But in this, it also misses its mark. The original, while certainly chock full of political commentary about redlining and how Cabrini Green was a manufactured disaster designed to oppress the people packed into its housing projects, never got overt or preachy about the messaging. This script feels the need in multiple places to really lay it on us as the audience and tell us exactly what it is trying to say. Perhaps we need such an overt message because the more subtle messages don't seem to come through. The film is going to rub all the wrong people (mostly white dude neckbeards) as "preachy," and they will complain about "Why are you putting social commentary into my Candyman movie" when, bitch, did you even watch the original? But as much as I love an overt kick in the balls towards white supremacy, the film deviates from "Show don't tell" territory into "Here is a scene where one of my characters explicitly tells you the message of the movie."
Those deficiencies aside, it's very possible DaCosta was intentionally putting them in as a feature, not a bug. Perhaps we should trust her instincts here as a director. Speaking of, the acting is also superb, and Yahya Abdul-Mateen II puts on another star-making performance post-Watchmen as Anthony, the young artist who becomes obsessed with the Candyman myth. But it's Teyonah Parris that actually does most of the heavy lifting in the film as his partner Brianna, who deals with his descent into this madness and provides a counterpoint to the narrative about art and artistry.
But it's clear that DaCosta is a visionary, even when parts of the film fall a little flat. Despite an all-killer-no-filler runtime of only 90 minutes, the film does bog down in some of its storytelling in the second act as it tries to tie everything back more specifically to the 1992 film. Again, it's well-executed and probably the only way to tell the story they wanted to tell, but it gets a little overwrought.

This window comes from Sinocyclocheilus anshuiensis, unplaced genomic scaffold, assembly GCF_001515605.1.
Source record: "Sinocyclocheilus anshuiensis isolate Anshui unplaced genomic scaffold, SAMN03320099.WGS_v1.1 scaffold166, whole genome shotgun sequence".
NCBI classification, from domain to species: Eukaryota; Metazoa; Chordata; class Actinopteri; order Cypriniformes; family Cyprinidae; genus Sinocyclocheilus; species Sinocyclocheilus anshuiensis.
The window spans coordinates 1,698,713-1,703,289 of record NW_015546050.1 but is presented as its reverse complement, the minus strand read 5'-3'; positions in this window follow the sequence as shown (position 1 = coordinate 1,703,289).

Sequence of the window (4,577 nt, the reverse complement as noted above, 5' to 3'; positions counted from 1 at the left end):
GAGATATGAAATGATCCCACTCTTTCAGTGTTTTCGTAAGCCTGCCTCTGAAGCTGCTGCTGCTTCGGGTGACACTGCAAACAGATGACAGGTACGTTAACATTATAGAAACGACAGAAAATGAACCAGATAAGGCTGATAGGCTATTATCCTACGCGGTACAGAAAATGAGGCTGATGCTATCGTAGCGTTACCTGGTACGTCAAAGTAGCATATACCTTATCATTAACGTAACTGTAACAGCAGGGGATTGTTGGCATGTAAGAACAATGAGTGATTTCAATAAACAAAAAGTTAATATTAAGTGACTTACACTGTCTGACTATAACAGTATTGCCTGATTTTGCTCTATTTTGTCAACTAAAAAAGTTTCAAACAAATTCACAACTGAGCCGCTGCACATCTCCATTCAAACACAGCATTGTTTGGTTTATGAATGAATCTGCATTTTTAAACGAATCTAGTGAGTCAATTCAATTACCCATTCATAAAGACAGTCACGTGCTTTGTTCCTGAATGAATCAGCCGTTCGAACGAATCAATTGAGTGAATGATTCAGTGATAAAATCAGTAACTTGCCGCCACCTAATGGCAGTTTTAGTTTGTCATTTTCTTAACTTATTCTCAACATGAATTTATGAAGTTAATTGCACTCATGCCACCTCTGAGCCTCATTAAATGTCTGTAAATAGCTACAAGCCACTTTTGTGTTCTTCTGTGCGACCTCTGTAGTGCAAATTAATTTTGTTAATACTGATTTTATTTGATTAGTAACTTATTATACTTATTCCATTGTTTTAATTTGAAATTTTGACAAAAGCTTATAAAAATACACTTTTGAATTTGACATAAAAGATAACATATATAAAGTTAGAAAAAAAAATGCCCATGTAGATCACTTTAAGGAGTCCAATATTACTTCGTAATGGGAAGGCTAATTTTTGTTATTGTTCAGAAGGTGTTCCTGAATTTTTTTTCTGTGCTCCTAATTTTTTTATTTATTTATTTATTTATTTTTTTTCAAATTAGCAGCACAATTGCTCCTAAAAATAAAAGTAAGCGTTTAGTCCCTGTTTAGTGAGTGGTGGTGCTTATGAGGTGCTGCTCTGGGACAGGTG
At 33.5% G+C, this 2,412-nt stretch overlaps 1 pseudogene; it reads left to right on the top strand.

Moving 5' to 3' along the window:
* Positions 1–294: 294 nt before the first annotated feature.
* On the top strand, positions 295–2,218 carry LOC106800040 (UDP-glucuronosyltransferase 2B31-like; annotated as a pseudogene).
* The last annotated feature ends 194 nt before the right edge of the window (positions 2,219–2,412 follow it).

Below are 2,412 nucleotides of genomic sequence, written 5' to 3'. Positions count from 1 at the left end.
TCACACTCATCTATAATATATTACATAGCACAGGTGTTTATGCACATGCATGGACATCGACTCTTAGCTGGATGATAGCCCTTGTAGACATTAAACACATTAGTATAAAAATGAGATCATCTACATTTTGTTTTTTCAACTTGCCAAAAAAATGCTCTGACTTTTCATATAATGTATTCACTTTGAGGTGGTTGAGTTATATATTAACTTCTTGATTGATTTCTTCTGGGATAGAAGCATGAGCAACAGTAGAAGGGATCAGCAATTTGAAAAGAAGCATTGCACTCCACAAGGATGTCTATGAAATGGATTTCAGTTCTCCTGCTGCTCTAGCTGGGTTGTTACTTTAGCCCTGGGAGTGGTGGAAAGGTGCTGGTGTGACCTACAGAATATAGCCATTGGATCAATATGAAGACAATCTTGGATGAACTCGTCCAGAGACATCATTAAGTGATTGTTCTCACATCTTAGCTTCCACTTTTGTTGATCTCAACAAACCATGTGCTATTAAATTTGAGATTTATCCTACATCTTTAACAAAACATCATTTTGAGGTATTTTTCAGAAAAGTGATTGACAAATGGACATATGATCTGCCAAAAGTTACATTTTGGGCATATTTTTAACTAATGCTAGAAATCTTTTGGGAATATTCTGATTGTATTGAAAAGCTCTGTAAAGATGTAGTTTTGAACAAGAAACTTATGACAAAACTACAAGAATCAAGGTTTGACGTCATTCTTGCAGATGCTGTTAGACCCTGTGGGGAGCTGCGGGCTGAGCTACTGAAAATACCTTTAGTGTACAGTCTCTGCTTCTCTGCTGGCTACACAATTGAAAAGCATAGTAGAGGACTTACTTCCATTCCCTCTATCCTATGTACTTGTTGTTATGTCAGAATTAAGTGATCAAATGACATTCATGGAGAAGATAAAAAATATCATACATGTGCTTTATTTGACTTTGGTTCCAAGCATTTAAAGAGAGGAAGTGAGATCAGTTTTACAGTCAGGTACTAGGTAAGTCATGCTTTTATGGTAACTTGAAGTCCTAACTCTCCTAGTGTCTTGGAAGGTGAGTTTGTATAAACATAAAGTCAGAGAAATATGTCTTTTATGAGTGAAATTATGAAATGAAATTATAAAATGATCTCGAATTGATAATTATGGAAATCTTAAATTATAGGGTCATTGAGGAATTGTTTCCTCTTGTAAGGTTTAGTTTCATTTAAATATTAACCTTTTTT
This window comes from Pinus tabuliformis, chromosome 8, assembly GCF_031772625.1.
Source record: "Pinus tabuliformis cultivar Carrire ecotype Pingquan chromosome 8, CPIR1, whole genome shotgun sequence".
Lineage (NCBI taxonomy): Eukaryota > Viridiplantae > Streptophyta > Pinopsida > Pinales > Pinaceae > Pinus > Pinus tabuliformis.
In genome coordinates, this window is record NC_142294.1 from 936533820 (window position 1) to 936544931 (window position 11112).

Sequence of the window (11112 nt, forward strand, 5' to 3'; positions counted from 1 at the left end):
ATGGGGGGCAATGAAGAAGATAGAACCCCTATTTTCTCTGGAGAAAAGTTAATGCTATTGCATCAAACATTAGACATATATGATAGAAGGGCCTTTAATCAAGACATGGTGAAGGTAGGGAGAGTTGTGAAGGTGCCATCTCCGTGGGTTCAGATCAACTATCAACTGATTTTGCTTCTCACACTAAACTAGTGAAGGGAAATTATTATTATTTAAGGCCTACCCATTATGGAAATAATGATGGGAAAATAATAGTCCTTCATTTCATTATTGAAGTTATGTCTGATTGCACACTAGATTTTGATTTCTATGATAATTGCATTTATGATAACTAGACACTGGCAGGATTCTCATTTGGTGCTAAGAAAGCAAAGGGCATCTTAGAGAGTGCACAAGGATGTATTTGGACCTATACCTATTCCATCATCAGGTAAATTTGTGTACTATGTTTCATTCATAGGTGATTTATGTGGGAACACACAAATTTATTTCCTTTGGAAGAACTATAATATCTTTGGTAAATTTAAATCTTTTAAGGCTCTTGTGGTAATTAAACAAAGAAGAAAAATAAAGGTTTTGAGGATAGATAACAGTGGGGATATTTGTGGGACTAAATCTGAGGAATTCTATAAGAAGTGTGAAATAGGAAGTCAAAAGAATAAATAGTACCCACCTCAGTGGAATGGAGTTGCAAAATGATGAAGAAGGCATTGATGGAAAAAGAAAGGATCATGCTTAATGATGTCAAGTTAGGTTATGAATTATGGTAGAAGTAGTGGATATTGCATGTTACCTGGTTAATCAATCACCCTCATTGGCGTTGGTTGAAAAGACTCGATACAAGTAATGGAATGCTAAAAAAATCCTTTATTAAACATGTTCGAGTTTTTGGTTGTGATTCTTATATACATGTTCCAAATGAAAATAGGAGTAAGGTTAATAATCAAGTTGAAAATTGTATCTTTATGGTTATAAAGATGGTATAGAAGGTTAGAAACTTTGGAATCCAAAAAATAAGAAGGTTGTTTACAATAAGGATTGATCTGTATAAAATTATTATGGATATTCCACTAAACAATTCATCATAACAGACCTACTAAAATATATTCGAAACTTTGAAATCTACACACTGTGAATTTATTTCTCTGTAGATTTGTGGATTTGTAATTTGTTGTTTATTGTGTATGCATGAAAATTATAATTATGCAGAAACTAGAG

However, even in its most exposition-laden points, it's a delight to look at. It's clear why Marvel is trusting her with Captain Marvel 2, much as this is the cinematic equivalent of Ryan Coogler's Fruitvale Station and Creed before helming Black Panther. Unfortunately, like Fruitvale Station, this is an excellent film that everyone who needs to see and understand it will never go. It's also exhilarating when you put together that DaCosta will rejoin with Teyonah Parris (Monica Rambeau in WandaVision) for that film; in the same way, Coogler rejoined Michael B. Jordan. Nuff said.
Candyman isn't a perfect film. Far from it. But it's beautiful, cinematic in a way most big studio franchise films aren't, and wears its heart on its sleeve. It's very fundamentally different from its source material, leaving behind the romanticism of its forbears, but its strengths outweigh its flaws.